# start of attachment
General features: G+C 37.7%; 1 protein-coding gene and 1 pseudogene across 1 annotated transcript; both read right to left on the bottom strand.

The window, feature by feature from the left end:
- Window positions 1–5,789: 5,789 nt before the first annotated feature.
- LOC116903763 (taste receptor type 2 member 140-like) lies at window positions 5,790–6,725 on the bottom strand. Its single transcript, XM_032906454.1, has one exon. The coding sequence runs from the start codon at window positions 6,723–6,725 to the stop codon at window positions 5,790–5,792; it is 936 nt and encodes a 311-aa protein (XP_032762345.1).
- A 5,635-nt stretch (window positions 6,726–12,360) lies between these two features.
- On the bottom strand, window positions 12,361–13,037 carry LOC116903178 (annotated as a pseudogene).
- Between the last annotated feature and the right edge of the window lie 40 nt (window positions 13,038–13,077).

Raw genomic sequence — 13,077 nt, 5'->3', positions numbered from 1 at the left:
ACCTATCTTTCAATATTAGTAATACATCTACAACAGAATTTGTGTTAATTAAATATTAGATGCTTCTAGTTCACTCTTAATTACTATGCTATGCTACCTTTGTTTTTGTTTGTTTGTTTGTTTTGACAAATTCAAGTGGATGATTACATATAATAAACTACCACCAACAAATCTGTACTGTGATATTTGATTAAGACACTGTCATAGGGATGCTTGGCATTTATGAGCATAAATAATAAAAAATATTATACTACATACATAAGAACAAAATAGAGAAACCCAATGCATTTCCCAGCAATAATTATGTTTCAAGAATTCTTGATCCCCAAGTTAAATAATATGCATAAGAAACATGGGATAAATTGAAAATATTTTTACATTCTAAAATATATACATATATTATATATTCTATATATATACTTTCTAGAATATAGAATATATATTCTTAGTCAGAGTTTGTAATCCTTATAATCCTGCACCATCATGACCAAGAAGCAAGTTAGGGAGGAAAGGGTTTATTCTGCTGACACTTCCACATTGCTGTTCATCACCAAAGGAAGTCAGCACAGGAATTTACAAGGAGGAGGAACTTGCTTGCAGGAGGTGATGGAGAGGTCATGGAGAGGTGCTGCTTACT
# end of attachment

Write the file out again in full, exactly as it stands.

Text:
General features: G+C 37.7%; 1 protein-coding gene and 1 pseudogene across 1 annotated transcript; both read right to left on the bottom strand.

The window, feature by feature from the left end:
- Window positions 1–5,789: 5,789 nt before the first annotated feature.
- LOC116903763 (taste receptor type 2 member 140-like) lies at window positions 5,790–6,725 on the bottom strand. Its single transcript, XM_032906454.1, has one exon. The coding sequence runs from the start codon at window positions 6,723–6,725 to the stop codon at window positions 5,790–5,792; it is 936 nt and encodes a 311-aa protein (XP_032762345.1).
- A 5,635-nt stretch (window positions 6,726–12,360) lies between these two features.
- On the bottom strand, window positions 12,361–13,037 carry LOC116903178 (annotated as a pseudogene).
- Between the last annotated feature and the right edge of the window lie 40 nt (window positions 13,038–13,077).

Raw genomic sequence — 13,077 nt, 5'->3', positions numbered from 1 at the left:
ACCTATCTTTCAATATTAGTAATACATCTACAACAGAATTTGTGTTAATTAAATATTAGATGCTTCTAGTTCACTCTTAATTACTATGCTATGCTACCTTTGTTTTTGTTTGTTTGTTTGTTTTGACAAATTCAAGTGGATGATTACATATAATAAACTACCACCAACAAATCTGTACTGTGATATTTGATTAAGACACTGTCATAGGGATGCTTGGCATTTATGAGCATAAATAATAAAAAATATTATACTACATACATAAGAACAAAATAGAGAAACCCAATGCATTTCCCAGCAATAATTATGTTTCAAGAATTCTTGATCCCCAAGTTAAATAATATGCATAAGAAACATGGGATAAATTGAAAATATTTTTACATTCTAAAATATATACATATATTATATATTCTATATATATACTTTCTAGAATATAGAATATATATTCTTAGTCAGAGTTTGTAATCCTTATAATCCTGCACCATCATGACCAAGAAGCAAGTTAGGGAGGAAAGGGTTTATTCTGCTGACACTTCCACATTGCTGTTCATCACCAAAGGAAGTCAGCACAGGAATTTACAAGGAGGAGGAACTTGCTTGCAGGAGGTGATGGAGAGGTCATGGAGAGGTGCTGCTTACT